What telecoms and tech companies are saying about the FCC’s net neutrality decision

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What telecoms and tech companies are saying about the FCC’s net neutrality decision

The FCC just voted to eliminate the net neutrality rules established by 2015’s Open Internet Order. The blowback has been predictably sudden from many prominent internet companies that are decrying the commission’s decision. Just as pronounced, however, has been the support from prominent telecoms that expressed enthusiasm for the FCC’s vote today’s.

Here’s what has been said so far. We’re still waiting to hear from others and we’ll update this list as we do.



Comcast sent a statement to TechCrunch, saying, “We commend Chairman Pai for his leadership and FCC Commissioners O’Rielly and Carr for their support in adopting the Restoring Internet Freedom Order, returning to a regulatory environment that allowed the Internet to thrive for decades by eliminating burdensome Title II regulations and opening the door for increased investment and digital innovation. Today’s action does not mark the ‘end of the Internet as we know it;’ rather it heralds in a new era of light regulation that will benefit consumers.”



Netflix tweeted, “We’re disappointed in the decision to gut #NetNeutrality protections that ushered in an unprecedented era of innovation, creativity & civic engagement. This is the beginning of a longer legal battle. Netflix stands w/ innovators, large & small, to oppose this misguided FCC order.”



AT&T released a statement saying“For more than a decade, under both Republican and Democratic Administrations, AT&T has consistently made clear that we provide broadband service in an open and transparent way. We do not block websites, nor censor online content, nor throttle or degrade traffic based on the content, nor unfairly discriminate in our treatment of internet traffic.”



Twitter’s Public Policy account tweeted, “The ‘s vote to gut rules is a body blow to innovation and free expression. We will continue our fight to defend the open Internet and reverse this misguided decision.”




Google sent a statement to reporters, saying “We remain committed to the net neutrality policies that enjoy overwhelming public support, have been approved by the courts, and are working well for every part of the internet economy. We will work with other net neutrality supporters large and small to promote small strong, enforceable protections.”



Reddit CEO Steve Huffman posted, saying in part, “Nevertheless, today’s vote is the beginning, not the end. While the fight to preserve net neutrality is going to be longer than we had hoped, this is far from over. Many of you have asked what comes next. We don’t exactly know yet, but it seems likely that the FCC’s decision will be challenged in court soon, and we would be supportive of that challenge. It’s also possible that Congress can decide to take up the cause and create strong, enforceable net neutrality rules that aren’t subject to the political winds at the FCC. Nevertheless, this will be a complex process that takes time.”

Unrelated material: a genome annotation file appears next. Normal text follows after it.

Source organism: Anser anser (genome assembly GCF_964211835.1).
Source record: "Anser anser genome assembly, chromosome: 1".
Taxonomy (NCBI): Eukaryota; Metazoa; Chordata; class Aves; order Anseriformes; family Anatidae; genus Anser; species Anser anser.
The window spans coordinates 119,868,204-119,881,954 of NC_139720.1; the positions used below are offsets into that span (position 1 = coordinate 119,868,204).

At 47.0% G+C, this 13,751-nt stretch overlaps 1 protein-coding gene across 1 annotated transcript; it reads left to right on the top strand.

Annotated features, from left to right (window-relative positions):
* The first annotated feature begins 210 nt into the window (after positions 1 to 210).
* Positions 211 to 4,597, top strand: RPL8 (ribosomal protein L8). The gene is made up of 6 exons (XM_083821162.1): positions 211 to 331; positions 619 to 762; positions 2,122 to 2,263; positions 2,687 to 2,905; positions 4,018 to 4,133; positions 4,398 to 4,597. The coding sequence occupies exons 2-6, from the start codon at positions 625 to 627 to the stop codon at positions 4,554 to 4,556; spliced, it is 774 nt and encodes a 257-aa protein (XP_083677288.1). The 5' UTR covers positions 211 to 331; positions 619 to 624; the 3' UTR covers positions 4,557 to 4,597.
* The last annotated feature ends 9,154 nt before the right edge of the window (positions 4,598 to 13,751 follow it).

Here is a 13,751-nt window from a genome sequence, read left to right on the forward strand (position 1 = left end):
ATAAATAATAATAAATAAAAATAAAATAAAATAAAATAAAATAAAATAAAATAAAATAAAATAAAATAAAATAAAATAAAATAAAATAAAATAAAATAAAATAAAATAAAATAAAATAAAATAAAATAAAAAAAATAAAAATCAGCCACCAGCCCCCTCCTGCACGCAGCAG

Amazon tweeted from its public policy account, saying, “We have met with the @FCC ahead of today’s vote to continue our push for strong rules. Ensuring our customers can enjoy an open internet remains a top priority for Amazon.”



Microsoft’s chief legal officer tweeted, “The open internet benefits consumers, business & the entire economy. That’s jeopardized by the FCC’s elimination of protections today.



Sprint issued a statement saying, “Sprint applauds the FCC’s efforts to simplify a complex and challenging issue, while balancing multiple stakeholder interests in this important proceeding. Our position has been and continues to be that competition is the best way to promote an open internet. Complex and vague regulations previously created uncertainties around net neutrality compliance. The Commission’s decision today eliminates those uncertainties and appears to allow Sprint to manage our network and offer competitive products.”



Facebook’s COO posted, saying “Today’s decision from the Federal Communications Commission to end net neutrality is disappointing and harmful. An open internet is critical for new ideas and economic opportunity – and internet providers shouldn’t be able to decide what people can see online or charge more for certain websites. We’re ready to work with members of Congress and others to help make the internet free and open for everyone.”



The company tweeted, saying “The has passed ‘s killing rules. We’re angry. But the fight isn’t over — because Congress can still act. You can tell Congress to stop : https://mzl.la/2o94x8S”



Airbnb’s CEO tweeted out, “The FCC’s vote to repeal net neutrality is wrong & disappointing. A free & open internet is critical to innovation, an open society, & widespread access to economic empowerment. @Airbnb will continue to speak out for net neutrality.”



“Today is a sad day for those of us who have fought so hard for the strong net neutrality protections that enable millions of microbusinesses to start and grow online. Though FCC Chairman Pai has the votes he needs today, this is not the end of the battle for a free and open Internet. Etsy and our sellers will continue to make the case for clear, simple, bright line net neutrality protections in the courts and in Congress. Ultimately, we believe the needs and concerns of millions of micro-businesses must trump those of a few giant cable companies,” the company said in a statement.



Stripe General Counsel Jon Zieger tweeted, “It’s difficult to understand the rationale for a policy that will harm consumers, civil society and the most dynamic parts of our economy. We’ll all come to regret this.”